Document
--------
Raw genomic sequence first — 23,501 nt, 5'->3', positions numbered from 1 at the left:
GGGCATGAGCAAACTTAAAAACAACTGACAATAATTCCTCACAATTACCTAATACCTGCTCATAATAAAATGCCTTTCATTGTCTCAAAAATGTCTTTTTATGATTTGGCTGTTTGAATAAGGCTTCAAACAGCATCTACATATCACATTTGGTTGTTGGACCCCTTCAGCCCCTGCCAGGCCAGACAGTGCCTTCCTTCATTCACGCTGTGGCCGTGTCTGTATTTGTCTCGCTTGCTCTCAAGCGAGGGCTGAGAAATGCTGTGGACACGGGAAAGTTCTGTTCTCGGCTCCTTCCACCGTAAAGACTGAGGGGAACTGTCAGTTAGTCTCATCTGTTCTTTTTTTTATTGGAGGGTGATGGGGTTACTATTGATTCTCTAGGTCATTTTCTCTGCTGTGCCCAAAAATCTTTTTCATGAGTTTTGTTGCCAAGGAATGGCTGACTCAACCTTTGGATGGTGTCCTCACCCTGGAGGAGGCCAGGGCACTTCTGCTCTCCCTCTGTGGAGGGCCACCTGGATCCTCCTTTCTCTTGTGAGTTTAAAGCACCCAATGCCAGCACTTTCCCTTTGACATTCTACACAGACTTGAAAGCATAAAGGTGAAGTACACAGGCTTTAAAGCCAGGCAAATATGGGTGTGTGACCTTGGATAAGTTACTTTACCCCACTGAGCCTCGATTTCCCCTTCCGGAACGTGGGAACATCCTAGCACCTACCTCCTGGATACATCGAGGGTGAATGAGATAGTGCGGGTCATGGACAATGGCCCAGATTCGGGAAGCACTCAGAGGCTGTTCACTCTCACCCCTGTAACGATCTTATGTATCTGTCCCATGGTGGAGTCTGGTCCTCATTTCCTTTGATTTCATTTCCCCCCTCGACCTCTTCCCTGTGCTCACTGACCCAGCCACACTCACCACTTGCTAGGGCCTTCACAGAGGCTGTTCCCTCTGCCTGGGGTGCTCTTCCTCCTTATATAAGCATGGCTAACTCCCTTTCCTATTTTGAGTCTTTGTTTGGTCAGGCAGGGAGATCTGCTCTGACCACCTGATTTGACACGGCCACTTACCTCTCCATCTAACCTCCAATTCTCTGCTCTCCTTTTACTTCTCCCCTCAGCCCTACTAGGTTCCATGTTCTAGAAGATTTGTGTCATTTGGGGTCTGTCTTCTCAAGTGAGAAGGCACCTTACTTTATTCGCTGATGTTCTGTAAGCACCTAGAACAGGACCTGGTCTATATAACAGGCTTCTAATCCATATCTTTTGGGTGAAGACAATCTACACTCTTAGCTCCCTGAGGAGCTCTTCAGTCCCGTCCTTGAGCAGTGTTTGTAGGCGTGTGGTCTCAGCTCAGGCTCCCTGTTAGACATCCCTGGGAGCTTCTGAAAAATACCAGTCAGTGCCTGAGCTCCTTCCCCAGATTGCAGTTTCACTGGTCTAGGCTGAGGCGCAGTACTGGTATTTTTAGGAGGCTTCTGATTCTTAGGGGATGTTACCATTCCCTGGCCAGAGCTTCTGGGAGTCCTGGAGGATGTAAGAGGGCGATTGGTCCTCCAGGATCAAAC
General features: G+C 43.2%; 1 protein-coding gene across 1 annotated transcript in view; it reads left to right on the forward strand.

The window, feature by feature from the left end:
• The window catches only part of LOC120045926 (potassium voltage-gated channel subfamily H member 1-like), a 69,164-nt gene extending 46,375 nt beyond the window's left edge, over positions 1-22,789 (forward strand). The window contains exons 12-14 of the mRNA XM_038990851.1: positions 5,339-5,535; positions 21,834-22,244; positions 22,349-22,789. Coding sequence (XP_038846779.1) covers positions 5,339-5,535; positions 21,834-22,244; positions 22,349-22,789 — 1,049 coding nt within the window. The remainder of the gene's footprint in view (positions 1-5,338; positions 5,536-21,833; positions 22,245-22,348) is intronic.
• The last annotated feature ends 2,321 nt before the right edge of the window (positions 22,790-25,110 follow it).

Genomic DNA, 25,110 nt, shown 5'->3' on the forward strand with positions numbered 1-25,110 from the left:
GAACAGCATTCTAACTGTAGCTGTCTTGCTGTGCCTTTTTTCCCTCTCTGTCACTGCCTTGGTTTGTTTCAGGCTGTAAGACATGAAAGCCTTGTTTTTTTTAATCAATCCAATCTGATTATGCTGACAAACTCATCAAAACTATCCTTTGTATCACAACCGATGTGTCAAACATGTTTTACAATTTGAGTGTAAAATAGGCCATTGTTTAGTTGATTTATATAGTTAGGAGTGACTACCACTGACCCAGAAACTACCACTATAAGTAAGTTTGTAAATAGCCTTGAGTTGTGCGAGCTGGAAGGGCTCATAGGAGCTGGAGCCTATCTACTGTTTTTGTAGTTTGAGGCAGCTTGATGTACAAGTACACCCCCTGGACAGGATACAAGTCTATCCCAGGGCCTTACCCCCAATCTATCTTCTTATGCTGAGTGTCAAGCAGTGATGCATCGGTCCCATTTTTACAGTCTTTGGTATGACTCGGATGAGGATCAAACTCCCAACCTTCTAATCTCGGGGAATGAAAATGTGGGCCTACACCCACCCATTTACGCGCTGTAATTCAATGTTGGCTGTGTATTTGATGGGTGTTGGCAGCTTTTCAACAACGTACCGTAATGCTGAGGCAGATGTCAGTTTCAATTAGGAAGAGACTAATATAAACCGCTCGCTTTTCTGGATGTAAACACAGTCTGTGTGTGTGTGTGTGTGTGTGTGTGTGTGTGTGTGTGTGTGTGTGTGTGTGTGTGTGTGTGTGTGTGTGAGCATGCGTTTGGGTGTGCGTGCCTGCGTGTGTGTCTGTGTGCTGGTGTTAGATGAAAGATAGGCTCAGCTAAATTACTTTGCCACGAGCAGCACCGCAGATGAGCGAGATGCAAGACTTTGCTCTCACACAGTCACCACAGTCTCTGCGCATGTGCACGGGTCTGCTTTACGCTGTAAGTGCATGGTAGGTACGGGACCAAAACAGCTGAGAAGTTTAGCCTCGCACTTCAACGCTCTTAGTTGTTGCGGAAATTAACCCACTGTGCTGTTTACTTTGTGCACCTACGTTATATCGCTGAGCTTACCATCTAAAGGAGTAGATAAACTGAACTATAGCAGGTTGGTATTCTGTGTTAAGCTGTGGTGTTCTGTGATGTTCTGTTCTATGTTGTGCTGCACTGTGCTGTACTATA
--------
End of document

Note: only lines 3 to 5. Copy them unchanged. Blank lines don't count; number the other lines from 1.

General features: G+C 43.2%; 1 protein-coding gene across 1 annotated transcript in view; it reads left to right on the forward strand.

The window, feature by feature from the left end:
• The window catches only part of LOC120045926 (potassium voltage-gated channel subfamily H member 1-like), a 69,164-nt gene extending 46,375 nt beyond the window's left edge, over positions 1-22,789 (forward strand). The window contains exons 12-14 of the mRNA XM_038990851.1: positions 5,339-5,535; positions 21,834-22,244; positions 22,349-22,789. Coding sequence (XP_038846779.1) covers positions 5,339-5,535; positions 21,834-22,244; positions 22,349-22,789 — 1,049 coding nt within the window. The remainder of the gene's footprint in view (positions 1-5,338; positions 5,536-21,833; positions 22,245-22,348) is intronic.